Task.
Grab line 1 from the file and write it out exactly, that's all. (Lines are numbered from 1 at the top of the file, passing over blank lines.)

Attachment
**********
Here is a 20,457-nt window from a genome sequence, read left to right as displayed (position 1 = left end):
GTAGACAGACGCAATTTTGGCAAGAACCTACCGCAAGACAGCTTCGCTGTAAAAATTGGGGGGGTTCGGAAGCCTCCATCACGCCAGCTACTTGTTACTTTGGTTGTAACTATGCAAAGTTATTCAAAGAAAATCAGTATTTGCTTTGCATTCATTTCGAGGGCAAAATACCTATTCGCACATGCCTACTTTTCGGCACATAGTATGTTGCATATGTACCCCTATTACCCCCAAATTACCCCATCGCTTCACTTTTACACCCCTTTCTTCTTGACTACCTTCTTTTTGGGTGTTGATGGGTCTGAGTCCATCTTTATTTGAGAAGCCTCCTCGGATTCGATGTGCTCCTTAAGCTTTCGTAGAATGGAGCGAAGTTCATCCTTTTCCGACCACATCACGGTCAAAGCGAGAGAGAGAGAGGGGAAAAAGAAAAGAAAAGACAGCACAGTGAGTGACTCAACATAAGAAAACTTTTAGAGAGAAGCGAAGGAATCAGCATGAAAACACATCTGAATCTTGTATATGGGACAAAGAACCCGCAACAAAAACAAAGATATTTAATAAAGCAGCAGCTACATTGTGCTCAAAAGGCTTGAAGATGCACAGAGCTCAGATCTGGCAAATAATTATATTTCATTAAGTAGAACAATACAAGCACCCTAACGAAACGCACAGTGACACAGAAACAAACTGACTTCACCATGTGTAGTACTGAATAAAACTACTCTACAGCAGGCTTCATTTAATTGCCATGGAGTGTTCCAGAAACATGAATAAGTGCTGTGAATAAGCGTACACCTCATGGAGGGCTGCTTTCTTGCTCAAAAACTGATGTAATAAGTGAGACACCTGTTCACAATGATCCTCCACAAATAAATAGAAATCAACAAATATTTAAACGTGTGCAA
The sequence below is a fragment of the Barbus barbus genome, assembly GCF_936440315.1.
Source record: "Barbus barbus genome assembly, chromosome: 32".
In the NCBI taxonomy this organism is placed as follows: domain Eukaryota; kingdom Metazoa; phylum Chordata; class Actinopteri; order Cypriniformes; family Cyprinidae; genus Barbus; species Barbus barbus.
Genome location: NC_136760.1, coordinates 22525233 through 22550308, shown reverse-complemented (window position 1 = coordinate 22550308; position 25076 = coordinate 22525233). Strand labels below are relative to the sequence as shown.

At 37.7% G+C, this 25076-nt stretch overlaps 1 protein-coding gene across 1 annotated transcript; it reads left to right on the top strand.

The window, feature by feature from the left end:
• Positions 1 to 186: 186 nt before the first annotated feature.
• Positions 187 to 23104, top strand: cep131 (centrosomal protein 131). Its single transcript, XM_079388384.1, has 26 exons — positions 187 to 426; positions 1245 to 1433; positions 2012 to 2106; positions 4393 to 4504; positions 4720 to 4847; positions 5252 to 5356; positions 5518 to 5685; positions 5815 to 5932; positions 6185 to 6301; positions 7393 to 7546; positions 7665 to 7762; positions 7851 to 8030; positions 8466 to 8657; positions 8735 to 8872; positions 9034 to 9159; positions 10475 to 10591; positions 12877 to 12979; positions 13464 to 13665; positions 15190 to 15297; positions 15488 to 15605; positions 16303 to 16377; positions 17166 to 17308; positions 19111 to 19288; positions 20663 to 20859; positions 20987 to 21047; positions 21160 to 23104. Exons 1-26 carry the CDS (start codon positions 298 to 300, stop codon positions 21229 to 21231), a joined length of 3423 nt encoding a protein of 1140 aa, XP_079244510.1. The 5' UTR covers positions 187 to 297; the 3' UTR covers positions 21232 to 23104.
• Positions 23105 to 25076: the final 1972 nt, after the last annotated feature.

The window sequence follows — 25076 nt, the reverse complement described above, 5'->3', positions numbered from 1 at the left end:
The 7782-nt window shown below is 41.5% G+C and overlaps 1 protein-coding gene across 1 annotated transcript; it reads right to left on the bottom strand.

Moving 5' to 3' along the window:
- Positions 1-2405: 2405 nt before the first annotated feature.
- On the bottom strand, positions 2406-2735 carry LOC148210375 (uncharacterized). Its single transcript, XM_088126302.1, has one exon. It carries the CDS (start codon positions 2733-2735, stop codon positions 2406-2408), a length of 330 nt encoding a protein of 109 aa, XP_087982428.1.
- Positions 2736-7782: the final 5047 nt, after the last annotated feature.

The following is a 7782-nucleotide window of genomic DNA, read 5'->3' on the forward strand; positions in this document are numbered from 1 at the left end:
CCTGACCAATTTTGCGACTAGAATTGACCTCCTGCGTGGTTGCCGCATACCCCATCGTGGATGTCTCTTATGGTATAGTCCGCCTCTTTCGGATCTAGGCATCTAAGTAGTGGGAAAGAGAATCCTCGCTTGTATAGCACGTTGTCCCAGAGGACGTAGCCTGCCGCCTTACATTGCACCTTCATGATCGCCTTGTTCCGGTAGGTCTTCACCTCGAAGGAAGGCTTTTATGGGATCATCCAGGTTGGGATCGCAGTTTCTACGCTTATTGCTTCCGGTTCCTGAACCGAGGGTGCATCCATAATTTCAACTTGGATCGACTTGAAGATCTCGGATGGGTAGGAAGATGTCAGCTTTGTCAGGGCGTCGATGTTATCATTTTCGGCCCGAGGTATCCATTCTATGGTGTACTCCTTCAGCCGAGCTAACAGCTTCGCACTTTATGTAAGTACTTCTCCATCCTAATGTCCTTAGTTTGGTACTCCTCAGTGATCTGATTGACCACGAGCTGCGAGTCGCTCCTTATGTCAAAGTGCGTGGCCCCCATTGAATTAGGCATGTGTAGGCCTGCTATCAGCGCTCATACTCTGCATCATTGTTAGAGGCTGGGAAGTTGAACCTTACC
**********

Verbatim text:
Here is a 20,457-nt window from a genome sequence, read left to right as displayed (position 1 = left end):